We analyzed this instability from the viewpoint of the effective potential. Higher l has only one potential barrier beyond the event horizon. The perturbation dissipates and leads no instability. The monopole $ l = 0 $ has a negative potential well between the event horizon and cosmological horizon, which can accumulate the energy to trigger the instability. But the negative potential well is just the necessary but not sufficient condition for the instability.

      Unlike the cases in asymptotic flat spacetime, the effects of the GB coupling constant $ \alpha $ on the perturbation is relevant to the black hole charge and cosmological constant. It makes the unstable black hole more unstable when both the black hole charge and cosmological constant are small, and makes the stable black hole more stable when the black hole charge is large. The weakly charged black hole in dS spacetime is always unstable. The existence of $ \alpha $ does not change this phenomenon qualitatively. However, $ \alpha $ can change the qualitative behavior when the black hole charge is large, and make the unstable black hole stable. We show that the unstable region of ($ \Lambda,Q $) shrinks with positive $ \alpha $ can enlarges with negative $ \alpha $. Unfortunately, we do not get the accurate enough results when $ \Lambda \to 0 $ due to the limitation of our numerical method. The case when black hole becomes extremal is also beyond the effectiveness of this method. The stability of extremal black hole may be very different with that of non-extremal black hole. There is "horizon instability" universally [32]. We leave them for further study.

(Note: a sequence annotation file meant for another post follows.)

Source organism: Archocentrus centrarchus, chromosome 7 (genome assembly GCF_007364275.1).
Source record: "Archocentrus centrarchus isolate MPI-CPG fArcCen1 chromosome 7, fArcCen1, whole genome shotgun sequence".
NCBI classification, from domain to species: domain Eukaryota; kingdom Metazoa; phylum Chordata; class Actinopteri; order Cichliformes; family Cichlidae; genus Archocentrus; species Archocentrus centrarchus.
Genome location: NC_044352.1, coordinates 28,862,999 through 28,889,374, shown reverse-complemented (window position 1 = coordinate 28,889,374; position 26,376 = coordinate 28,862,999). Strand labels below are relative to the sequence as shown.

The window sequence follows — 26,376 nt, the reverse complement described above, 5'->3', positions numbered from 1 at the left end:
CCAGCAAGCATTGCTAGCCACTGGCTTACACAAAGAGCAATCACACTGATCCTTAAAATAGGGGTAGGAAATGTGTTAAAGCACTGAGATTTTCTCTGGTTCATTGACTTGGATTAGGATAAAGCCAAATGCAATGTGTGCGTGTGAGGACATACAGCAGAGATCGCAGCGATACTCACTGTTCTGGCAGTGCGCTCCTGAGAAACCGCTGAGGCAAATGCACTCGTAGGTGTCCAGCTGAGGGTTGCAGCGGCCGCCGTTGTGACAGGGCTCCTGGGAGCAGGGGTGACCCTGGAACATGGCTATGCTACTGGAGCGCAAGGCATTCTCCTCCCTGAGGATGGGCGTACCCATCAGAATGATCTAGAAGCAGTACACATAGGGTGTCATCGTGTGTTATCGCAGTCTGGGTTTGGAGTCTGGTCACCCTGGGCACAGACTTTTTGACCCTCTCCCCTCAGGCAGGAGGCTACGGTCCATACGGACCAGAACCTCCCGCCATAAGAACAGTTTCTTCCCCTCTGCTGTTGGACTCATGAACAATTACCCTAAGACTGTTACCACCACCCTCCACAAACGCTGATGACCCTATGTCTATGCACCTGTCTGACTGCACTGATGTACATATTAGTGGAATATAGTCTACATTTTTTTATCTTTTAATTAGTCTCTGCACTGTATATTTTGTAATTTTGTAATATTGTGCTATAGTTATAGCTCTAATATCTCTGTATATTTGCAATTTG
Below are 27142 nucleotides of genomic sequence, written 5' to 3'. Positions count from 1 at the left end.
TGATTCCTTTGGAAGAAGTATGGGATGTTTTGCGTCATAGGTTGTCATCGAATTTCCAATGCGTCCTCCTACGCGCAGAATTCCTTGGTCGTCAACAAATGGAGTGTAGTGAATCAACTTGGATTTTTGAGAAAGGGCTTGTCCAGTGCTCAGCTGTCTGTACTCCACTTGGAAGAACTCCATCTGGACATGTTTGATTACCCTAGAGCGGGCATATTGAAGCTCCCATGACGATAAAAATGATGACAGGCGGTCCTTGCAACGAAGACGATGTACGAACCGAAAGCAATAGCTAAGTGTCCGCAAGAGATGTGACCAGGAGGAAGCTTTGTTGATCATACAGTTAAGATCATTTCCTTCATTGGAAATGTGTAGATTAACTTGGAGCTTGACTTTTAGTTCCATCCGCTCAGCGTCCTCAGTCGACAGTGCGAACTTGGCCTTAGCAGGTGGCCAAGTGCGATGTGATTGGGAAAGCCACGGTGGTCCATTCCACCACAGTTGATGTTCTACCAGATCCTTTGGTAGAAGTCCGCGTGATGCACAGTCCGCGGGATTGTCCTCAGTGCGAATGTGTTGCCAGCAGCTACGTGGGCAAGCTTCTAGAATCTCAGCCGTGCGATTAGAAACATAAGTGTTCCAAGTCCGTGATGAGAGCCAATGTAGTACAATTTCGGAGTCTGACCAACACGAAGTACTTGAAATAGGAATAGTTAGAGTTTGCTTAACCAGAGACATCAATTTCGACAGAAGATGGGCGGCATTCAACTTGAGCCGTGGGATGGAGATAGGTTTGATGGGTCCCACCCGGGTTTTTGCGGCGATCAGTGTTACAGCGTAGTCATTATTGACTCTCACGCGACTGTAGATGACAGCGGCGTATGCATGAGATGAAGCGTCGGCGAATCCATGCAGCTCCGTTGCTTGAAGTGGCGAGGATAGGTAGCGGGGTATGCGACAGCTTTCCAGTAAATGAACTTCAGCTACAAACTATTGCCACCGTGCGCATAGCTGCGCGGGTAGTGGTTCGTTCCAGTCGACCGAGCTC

We point out several topics worthy of further investigations. The stability of massive perturbation should be explored in detail to reveal how mass term affects the stability of the charged perturbation. The stability of the 4D charged Einstein-Gauss-Bonnet anti de-Sitter are also definitely interesting to find out. We plan to explore these directions in near future.

    VI.   ACKNOWLEDGMENTS
    • We thanks Peng-Cheng Li, Minyong Guo and Shao-Jun Zhang for helpful discussions. Peng Liu would like to thank Yun-Ha Zha for her kind encouragement during this work.